THE FELLOW ASSIDUOUSLY OGLING his glass of red wine is a detail from a lithograph that hangs in my office, one of a trio I bought from a shaggy bouquiniste (quayside seller of vintage books, pamphlets, and prints) in Paris long ago. There were around a dozen in a series depicting the pleasures of wine, but I only had francs enough (this was pre-Euro) to buy three, so I chose the ones that tickled me most.
The other two are delightful enough but the one you see is my favorite in part because it reminds me that some of the most gratifyiing rewards wine has to offer come from looking.
Although almost everyone queued at the tasting table at Central Bottle from week to week understands the swirl, sniff, taste routine – it’s rather less usual to see someone begin her approach by raising the glass to a position where its color and clarity can be enjoyed and considered – a gesture that really ought to be step one.
I have the sense that the visual aspects of wine were more warmly appreciated in days gone by. The wily diplomat Tallyrand – a man who served Louis XVI, the Revolutionaries, and Napoleon in turn and was, despite being a bishop, in thrall to the pleasures of the table – is widely credited with the observation that the proper way to approach wine is first to look at it, then to smell it, and finally to talk about it. Exactly where the tasting part was supposed to come in isn’t mentioned, but the implication seems clear: the wily old bon vivant considered the looking and the sniffing to be the main event.
I suspect that one factor that can’t be discounted is the powerful combination of wine and candlelight. In a world lit only by fire, one in which visual stimulation of any kind was hard to come by and color an expensive commodity in its own right, the play of flame on wine amplified by cut crystal stemware would have been a memorably enchanting experience.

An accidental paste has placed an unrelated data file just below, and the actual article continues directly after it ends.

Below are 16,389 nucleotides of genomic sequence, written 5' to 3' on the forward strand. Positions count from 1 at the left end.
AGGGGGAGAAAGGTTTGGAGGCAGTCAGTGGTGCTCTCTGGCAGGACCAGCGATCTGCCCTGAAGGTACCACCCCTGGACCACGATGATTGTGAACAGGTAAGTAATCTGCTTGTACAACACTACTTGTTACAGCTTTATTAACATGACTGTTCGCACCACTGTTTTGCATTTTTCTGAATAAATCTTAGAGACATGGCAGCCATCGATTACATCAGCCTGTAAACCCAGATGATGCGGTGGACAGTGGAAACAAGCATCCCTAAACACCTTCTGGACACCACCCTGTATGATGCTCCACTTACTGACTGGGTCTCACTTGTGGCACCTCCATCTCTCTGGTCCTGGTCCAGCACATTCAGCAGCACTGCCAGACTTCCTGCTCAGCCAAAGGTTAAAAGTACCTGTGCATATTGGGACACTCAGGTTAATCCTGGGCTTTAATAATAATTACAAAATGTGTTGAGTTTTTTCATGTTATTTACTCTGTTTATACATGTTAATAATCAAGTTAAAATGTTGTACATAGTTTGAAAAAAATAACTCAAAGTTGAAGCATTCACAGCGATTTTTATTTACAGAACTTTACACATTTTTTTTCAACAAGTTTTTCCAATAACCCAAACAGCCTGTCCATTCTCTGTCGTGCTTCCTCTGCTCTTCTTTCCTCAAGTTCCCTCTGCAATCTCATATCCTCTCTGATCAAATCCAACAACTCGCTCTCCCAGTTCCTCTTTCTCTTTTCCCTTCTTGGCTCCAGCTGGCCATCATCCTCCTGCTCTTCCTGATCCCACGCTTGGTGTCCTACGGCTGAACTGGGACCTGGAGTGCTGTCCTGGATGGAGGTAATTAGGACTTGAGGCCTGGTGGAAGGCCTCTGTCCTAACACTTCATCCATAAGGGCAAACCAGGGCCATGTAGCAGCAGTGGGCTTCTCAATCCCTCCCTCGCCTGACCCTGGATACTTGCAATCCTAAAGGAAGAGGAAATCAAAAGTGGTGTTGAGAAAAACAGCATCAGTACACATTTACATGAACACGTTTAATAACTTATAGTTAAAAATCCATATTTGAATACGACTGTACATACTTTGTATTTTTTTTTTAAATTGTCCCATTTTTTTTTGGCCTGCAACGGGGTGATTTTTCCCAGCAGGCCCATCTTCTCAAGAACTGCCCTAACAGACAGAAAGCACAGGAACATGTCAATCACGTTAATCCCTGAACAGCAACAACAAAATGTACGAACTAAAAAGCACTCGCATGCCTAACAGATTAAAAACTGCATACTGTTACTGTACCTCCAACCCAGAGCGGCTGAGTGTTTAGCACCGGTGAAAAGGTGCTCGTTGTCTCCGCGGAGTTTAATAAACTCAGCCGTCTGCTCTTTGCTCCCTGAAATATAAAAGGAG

You get a feel for this in the scene from the Stanley Kubrick film Barry Lyndon (shot entirely in available light), below.
Traditionally, notions of a wine’s varietal make-up, provenance, or age could be inferred from the hue of wine. It’s still done, but making such judgments has gotten dicier in the last 20 years or so as winemakers, ever more finely-tuned to the mood of their markets, have focused on giving their red wines a deeper, more opaque appearance (suggesting richness, extraction, and concentration) and their whites a paler, more transparent look.
Part of this is attributable to the hard-to-dispute detail that red wines are in fact much more concentrated and extracted than they once were (in part because we’re more successful and getting grapes ripe), and that white wine made in a way that emphasizes primary fruit flavors and aromas are generally denied any opportunity to interact with pigment-rich grapeskins or oxygen, thus ensuring a bright, limpid, but wan appearance.
I don’t know how many red wines in my tasting database are described by some variation of “nearly opaque ruby-black,” but it’s a lot. My sense is that many wine drinkers – even quite experienced ones — are now suspicious of any hint of paleness in red wine, as if somehow they aren’t quite getting their money’s worth if the wine isn’t deepest-dyed. The more expensive red wine becomes, the deeper and darker it ought to be, seems to be the thinking.
But the tendency for red wine to become ever more opaque and white wine more water-like isn’t the most concerning aspect of this. Dark wines can be beautiful and pale wines lovely. Rather it’s the tendency for all wine to look alike that I find disturbing. A tedious uniformity seems to have crowded out that riot of color that once characterized wine, diminishing the intensity of one of the delights of wine drinking: le plaisir des yeux. The pleasure of looking.
That’s why I’m so pleased that wine’s historic kaleidoscope of color appears to be alive and well among vintners dedicated to a more naturalist — and in some cases folkloric — approach, the kind who are not inclined to coerce their wines into a bland uniformity of any kind, least of all of hue. I took the photo above a couple of years ago at Island Creek Oyster Bar in Boston’s Kenmore Square while tasting some of GM Tom Schelsinger-Guidelli’s “rusty whites.”
The wines were certainly interesting to taste, but I have to say it was their stunning appearance that captivated, with colors that ran from pale amber to topaz to Darjeeling tea and showed varying degrees of clarity.
Wine is a multimedia experience. And I want all of it.